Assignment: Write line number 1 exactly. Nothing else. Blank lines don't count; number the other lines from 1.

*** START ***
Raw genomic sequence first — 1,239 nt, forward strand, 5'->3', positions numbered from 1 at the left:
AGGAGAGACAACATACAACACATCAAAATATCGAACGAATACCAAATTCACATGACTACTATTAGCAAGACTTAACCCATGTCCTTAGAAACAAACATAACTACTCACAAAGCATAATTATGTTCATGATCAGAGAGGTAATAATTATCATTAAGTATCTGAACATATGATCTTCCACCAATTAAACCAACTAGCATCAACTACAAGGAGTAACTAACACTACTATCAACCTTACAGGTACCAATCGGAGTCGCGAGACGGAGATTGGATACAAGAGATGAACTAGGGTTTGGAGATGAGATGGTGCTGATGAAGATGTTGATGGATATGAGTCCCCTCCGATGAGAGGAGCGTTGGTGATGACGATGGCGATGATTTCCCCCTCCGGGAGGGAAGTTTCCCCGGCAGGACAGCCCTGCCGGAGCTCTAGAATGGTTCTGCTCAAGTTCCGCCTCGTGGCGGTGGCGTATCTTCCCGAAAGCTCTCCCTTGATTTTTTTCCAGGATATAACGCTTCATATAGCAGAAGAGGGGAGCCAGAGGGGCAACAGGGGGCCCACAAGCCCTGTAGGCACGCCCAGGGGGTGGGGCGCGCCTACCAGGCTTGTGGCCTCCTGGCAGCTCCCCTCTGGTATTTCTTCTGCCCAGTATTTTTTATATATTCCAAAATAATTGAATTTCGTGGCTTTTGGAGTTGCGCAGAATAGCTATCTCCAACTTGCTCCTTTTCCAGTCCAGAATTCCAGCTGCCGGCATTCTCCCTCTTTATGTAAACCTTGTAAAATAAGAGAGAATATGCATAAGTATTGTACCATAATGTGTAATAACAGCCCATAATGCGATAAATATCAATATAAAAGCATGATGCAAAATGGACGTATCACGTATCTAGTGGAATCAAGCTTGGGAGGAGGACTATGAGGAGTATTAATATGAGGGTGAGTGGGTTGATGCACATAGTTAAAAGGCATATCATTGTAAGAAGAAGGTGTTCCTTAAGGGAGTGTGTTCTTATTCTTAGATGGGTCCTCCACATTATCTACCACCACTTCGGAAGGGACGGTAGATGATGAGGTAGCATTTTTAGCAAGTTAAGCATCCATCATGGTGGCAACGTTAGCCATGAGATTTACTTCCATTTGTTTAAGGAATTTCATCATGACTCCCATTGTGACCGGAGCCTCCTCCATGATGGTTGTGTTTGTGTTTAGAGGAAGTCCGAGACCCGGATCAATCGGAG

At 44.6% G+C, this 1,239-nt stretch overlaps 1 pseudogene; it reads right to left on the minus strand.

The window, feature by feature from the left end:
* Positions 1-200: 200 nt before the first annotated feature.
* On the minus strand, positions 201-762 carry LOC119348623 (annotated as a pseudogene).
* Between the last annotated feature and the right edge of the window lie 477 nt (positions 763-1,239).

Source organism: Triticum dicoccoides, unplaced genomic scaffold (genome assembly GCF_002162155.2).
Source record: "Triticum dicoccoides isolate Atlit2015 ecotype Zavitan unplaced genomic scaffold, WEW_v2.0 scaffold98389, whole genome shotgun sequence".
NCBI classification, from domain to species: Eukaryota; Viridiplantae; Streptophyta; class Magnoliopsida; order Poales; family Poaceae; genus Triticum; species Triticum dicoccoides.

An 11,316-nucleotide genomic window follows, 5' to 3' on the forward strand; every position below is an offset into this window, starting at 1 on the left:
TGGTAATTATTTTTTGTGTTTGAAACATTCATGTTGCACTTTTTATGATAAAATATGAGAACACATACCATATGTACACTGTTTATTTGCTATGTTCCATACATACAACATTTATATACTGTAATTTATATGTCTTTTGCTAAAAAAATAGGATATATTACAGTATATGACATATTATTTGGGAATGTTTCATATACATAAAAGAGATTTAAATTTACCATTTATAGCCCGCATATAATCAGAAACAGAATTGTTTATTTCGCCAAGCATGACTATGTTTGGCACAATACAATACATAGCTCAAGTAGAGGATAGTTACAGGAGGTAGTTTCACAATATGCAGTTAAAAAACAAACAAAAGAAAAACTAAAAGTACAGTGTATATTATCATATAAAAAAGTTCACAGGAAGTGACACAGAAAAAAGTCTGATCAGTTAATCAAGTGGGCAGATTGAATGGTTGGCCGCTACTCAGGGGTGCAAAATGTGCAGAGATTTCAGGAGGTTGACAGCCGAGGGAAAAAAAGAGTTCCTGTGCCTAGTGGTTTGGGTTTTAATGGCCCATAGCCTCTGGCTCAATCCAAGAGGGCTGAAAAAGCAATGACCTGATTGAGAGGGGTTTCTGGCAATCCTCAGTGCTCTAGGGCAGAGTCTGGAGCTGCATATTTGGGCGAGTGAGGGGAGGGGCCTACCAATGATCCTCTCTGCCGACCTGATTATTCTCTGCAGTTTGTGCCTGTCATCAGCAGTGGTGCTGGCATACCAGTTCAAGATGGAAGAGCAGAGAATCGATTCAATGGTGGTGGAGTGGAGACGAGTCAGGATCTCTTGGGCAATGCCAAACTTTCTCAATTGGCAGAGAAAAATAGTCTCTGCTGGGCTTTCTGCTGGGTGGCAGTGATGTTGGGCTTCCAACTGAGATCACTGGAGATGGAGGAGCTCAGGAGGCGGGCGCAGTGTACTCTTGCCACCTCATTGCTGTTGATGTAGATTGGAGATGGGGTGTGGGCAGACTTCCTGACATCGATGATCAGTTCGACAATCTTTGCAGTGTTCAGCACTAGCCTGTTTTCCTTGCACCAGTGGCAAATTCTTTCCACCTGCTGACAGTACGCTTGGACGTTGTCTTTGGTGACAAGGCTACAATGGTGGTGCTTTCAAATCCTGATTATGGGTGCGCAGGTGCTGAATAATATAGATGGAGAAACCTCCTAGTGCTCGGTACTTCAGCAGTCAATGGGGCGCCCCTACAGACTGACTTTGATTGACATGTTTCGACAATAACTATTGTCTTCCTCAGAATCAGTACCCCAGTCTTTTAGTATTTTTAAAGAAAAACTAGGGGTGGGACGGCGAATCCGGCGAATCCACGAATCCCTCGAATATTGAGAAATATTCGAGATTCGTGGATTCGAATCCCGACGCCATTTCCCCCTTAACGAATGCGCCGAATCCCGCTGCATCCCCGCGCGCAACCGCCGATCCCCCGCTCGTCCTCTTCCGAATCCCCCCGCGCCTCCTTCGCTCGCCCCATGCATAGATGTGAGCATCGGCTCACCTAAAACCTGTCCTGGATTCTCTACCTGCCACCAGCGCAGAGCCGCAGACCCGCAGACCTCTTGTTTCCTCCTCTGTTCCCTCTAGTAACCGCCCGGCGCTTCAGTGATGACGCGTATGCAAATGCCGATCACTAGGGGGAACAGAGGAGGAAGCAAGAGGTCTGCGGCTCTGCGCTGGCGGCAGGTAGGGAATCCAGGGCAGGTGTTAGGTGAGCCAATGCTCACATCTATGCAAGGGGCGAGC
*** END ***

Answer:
Raw genomic sequence first — 1,239 nt, forward strand, 5'->3', positions numbered from 1 at the left: